Example 1: Monitoring receptor:ligand interactions after cellular treatment
The mouse T-cell lymphoma cell line BW5147 expresses CD44 and constitutively binds hyaluronan. This binding is known to be increased by long-term phorbol myristate acetate (PMA) treatment . However it has been difficult to determine whether this increase in hyaluronan binding results from an increased binding activity of CD44, that is receptor activation, or increased CD44 expression. To assess whether the spreadsheet method could resolve this issue the following experiment was undertaken.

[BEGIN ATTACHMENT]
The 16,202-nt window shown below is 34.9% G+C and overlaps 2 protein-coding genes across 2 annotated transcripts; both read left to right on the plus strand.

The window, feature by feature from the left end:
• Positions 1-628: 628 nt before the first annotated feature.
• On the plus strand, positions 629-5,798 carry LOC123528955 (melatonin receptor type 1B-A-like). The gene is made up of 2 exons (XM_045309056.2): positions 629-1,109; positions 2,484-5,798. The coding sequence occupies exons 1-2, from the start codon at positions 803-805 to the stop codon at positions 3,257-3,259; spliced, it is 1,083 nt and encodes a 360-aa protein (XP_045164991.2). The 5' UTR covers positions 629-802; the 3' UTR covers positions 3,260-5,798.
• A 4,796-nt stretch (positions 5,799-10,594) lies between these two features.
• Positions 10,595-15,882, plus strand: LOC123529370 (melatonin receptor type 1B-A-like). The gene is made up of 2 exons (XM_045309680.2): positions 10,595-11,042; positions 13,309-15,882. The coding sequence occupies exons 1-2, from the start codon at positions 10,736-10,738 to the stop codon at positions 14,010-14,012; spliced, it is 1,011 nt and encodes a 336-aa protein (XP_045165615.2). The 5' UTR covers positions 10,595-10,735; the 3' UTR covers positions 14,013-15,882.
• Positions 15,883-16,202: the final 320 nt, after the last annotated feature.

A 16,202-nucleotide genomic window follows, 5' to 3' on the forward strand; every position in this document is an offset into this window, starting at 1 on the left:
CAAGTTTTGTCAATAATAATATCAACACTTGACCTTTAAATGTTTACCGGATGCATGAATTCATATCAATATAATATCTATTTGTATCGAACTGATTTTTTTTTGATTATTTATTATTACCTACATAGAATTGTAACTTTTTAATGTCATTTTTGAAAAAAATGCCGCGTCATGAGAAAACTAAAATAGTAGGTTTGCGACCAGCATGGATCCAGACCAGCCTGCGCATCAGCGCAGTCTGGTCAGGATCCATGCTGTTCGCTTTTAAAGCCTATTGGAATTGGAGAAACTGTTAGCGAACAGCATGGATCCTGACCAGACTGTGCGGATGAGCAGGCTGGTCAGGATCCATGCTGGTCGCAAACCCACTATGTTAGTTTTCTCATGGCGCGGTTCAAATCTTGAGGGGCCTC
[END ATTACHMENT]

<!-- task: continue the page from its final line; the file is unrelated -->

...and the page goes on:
BW5147 cells were left untreated or treated with 100 ng/ml PMA for 1 h (short-term treatment) or 48 h (long-term treatment). The cells were incubated with FITC-hyaluronan followed by biotinylated anti-CD44 mAb IM7 and PE-streptavidin. Cells were then stained with membrane impermeable DNA binding dye TO-PRO-3 and subjected to three-colour flow cytometry. TO-PRO-3 is a widely used viability dye and only cells which exhibited low TO-PRO-3 fluorescence were used in the analysis. Histogram analysis of the data (Fig. 1A) or displaying the data as two dimensional dot-plots (Fig. 1B) shows that CD44 levels and FITC-hyaluronan binding increased after 48 h PMA treatment but not after 1 h treatment.